Today knowledgeable sources inside AOL confirmed to MarketingSherpa that the rumors of a new so-called "super-whitelist" are correct. It's not just planned - it's already in operation.
The new whitelist - formally called the Enhanced White List (EWL) - was developed late last fall to help permission emailers get HTML email delivered properly despite the restrictions of AOL 9.0.
As we've detailed previously - link below - AOL 9.0 was designed to strip HTML images and stop the effectiveness of clickable HTML links for all mail received from senders that an individual recipient has not pro-actively placed in his or her own "address book" of buddies.
This caused an uproar in the email community. Permission-based e-retailers were among the most concerned because HTML product images can have a profound impact on clicks and sales.
An AOL official admitted, during a BigFoot Interactive client webinar in November, that a super whitelist was under development to cope with this problem. However, AOL never publicly announced a launch date. Here's what we've learned about the new whitelist:
First, your IP address (the specific server address that your email is sent from) must already be on AOL's general white list. This white list gets your mail past the standard gateway filters for the AOL email system as a whole, however your mail still be automatically filtered or HTML-stripped at the individual recipient-level for 9.0 users.
(Most reputable email broadcast firms are AOL whitelisted on behalf of their clients - some that allow opt-out and riskier mailings are only partially whitelisted. Safer clients are on whitelisted servers, and riskier-clients are segregated onto other IP addressed servers.)
AOL's new EWL automatically watches the email coming from those servers on the general whitelist. If an IP address has a "pristine track record for complaints and bounces for >30 days", the IP address is automatically added to the EWL for AOL 9.0 whitelisting.
Our source at AOL noted, "We aim to be constantly promoting the top performers on the normal whitelist to EWL using objective criteria like complaints/million recipients and bounces/million recipients and bounce acceptance percentage."
But, we wondered, does a system like this discriminate against smaller mailers who may not be sending millions?
Our source assured us, "We apply the threshold to everyone. There are certain limits in accuracy when you get down to very small lists (under 1,000 recipients per day for example) but otherwise the ratios seem to show good vs bad behavior."
What if you share an IP address with another mailer? This is extremely common for smaller-volume mailers for reasons of cost or just because it never occurred to them to demand a unique IP address from their broadcast service firm. (Link below to an article on that topic.)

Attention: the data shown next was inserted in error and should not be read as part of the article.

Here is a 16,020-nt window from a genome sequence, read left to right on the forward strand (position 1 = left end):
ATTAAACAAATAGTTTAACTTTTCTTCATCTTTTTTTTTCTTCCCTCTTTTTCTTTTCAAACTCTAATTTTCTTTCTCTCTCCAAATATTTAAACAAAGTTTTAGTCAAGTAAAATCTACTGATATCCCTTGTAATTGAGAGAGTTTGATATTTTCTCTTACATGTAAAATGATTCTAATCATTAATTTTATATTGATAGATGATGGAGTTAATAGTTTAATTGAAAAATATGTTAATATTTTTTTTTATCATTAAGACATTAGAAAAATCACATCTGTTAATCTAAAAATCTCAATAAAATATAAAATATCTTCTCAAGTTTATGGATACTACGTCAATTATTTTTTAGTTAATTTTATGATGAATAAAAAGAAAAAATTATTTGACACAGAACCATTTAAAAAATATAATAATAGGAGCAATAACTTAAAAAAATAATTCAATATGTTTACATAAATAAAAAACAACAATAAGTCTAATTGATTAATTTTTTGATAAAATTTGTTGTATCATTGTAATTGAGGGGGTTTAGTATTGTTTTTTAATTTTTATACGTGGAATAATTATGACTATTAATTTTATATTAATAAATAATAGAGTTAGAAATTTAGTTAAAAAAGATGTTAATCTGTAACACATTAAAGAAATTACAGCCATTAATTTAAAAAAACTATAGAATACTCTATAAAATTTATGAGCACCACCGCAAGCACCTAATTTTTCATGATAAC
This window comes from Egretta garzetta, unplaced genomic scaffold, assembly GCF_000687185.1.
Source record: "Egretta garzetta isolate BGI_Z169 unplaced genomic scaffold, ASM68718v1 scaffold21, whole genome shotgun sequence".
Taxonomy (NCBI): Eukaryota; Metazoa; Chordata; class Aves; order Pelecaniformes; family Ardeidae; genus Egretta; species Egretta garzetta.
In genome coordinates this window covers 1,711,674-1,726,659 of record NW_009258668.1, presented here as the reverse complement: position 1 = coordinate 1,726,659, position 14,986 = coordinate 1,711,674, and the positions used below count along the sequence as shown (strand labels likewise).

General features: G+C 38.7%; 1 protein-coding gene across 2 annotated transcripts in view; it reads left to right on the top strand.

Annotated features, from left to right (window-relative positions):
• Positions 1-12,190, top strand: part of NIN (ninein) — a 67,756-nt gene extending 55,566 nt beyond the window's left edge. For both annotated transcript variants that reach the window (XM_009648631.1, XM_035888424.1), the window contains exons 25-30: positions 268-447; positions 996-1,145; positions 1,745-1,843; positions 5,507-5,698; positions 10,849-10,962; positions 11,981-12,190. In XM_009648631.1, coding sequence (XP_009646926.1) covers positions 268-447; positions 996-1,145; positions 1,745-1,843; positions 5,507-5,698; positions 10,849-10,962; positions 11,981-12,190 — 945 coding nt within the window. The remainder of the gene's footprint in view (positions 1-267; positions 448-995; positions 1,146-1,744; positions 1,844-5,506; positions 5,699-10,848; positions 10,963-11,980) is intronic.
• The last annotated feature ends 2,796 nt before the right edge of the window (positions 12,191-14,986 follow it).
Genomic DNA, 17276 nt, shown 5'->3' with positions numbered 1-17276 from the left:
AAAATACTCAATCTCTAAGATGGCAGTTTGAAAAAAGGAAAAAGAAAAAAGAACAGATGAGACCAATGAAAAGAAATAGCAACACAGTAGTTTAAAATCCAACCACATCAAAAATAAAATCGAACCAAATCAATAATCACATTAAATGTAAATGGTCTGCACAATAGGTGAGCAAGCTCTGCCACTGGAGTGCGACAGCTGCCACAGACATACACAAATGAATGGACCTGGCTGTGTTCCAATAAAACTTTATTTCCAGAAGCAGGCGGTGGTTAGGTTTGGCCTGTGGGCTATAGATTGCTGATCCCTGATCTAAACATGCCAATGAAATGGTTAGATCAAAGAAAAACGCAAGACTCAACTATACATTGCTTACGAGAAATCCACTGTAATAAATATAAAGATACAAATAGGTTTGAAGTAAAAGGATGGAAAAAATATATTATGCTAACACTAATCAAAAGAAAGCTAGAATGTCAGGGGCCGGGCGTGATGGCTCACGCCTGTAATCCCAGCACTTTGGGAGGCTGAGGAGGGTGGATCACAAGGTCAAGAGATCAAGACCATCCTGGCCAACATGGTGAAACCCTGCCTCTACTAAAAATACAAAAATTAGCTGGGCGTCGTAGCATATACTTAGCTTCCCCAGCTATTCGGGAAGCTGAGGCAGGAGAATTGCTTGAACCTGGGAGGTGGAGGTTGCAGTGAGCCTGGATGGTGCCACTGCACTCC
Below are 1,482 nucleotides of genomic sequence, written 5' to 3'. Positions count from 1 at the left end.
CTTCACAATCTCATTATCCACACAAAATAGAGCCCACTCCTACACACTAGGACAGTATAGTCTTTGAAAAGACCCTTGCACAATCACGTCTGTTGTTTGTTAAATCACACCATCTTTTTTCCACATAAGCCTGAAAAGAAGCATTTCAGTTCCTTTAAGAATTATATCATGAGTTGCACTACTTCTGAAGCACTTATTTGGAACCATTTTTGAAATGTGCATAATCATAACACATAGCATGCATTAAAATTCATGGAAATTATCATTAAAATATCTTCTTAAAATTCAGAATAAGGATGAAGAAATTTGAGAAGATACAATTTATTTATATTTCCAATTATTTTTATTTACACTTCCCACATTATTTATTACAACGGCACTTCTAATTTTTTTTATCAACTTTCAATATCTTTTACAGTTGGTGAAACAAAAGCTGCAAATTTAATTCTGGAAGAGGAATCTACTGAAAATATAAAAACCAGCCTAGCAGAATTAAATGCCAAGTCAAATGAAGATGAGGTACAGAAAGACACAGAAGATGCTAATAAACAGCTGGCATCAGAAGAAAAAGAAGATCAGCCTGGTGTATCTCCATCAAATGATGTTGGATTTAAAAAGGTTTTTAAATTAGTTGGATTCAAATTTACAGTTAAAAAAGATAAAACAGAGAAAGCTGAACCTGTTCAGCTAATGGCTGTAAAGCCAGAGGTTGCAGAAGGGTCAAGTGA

Turns out sharing an IP address could definitely stop you from getting on the EWL even if you are a "pristinely pure mailer."
Our AOL source says, "We don't do EWL by company or domain. We do it by IP address."
No email broadcast firm's set of clients are uniformly on the EWL, so if a vendor claims to you "you are guaranteed to be covered by the EWL if you use us", they are wrong. (In fact, one strictly permission-based broadcast firm we spoke with late last night indicated that about 30% of their clients appear to be on the EWL.) EWL's existence explains significant variations in AOL 9.0's effect on email marketing metrics
MarketingSherpa discovered the EWL's existence while our reporters were poking around trying to find an explanation for recent response discrepancies between mailers sending to heavy AOL lists.
Executives from broadcast firms including EmailLabs, e-Dialog, and Digital Impact, all confirmed that some of their clients' results have been much more significantly hurt by AOL 9.0 changes than others -- and this difference doesn't seem to have much to do with the amount of HTML or number of AOL users on the list.
Instead it appears to have to do with the type of mailing. Lists and/or campaign-types that typically generate a higher-than-average percent of complaints -- such as affiliate mailings, CPA mailings, rented list mailings, etc - have seen typical results plummet by as much as 50% since AOL 9.0 was introduced in August.
Other mailers' response rates have held fairly steady, with anecdotally-reported response decreases in the 10-20% range (if at all.)
One other fact is worth noting: Although we contacted more than 50 client-side emailers with questions for this story, only one, Shawn Collins of ClubMom.com, was pro-actively tracking AOL response rates vs his general list responses.
So many services firms were aware of variances, but clients were not. Marketers and publishers: it's time to get your act in order -- if a significant part of your list is AOL, you should be reviewing metrics reports specifically on those names on a regular basis.
According to sources outside of AOL, a reported 50% of AOL users are now on 9.0. We rest our case. -- Staff editors Jill Keogh, Jennifer Nastu, and Anne Holland contributed to this story.Useful links related to this story:
AOL's freshly posted guidelines on the EWL:
Samples of creative tactics mailers such as Olive Garden and Cheap Tickets are using to get AOL users to add them to address-book lists (Free):
Ouch -- AOL 9.0 is bad news for emailers. Here are some solutions… (Small Cost)
Why Every Mass Emailer Should Get Their Own IP Address: Call Your Broadcast Firm Today (Small Cost)
Why Your FROM: Email Address & Name Should Never Change: 7 Rules plus AOL 9.0 & Outlook 2003 (Small Cost)
How-to Kit: Get Your Permission Email Past Filters - Marketer's Handbook + Audio CDs (Small Cost)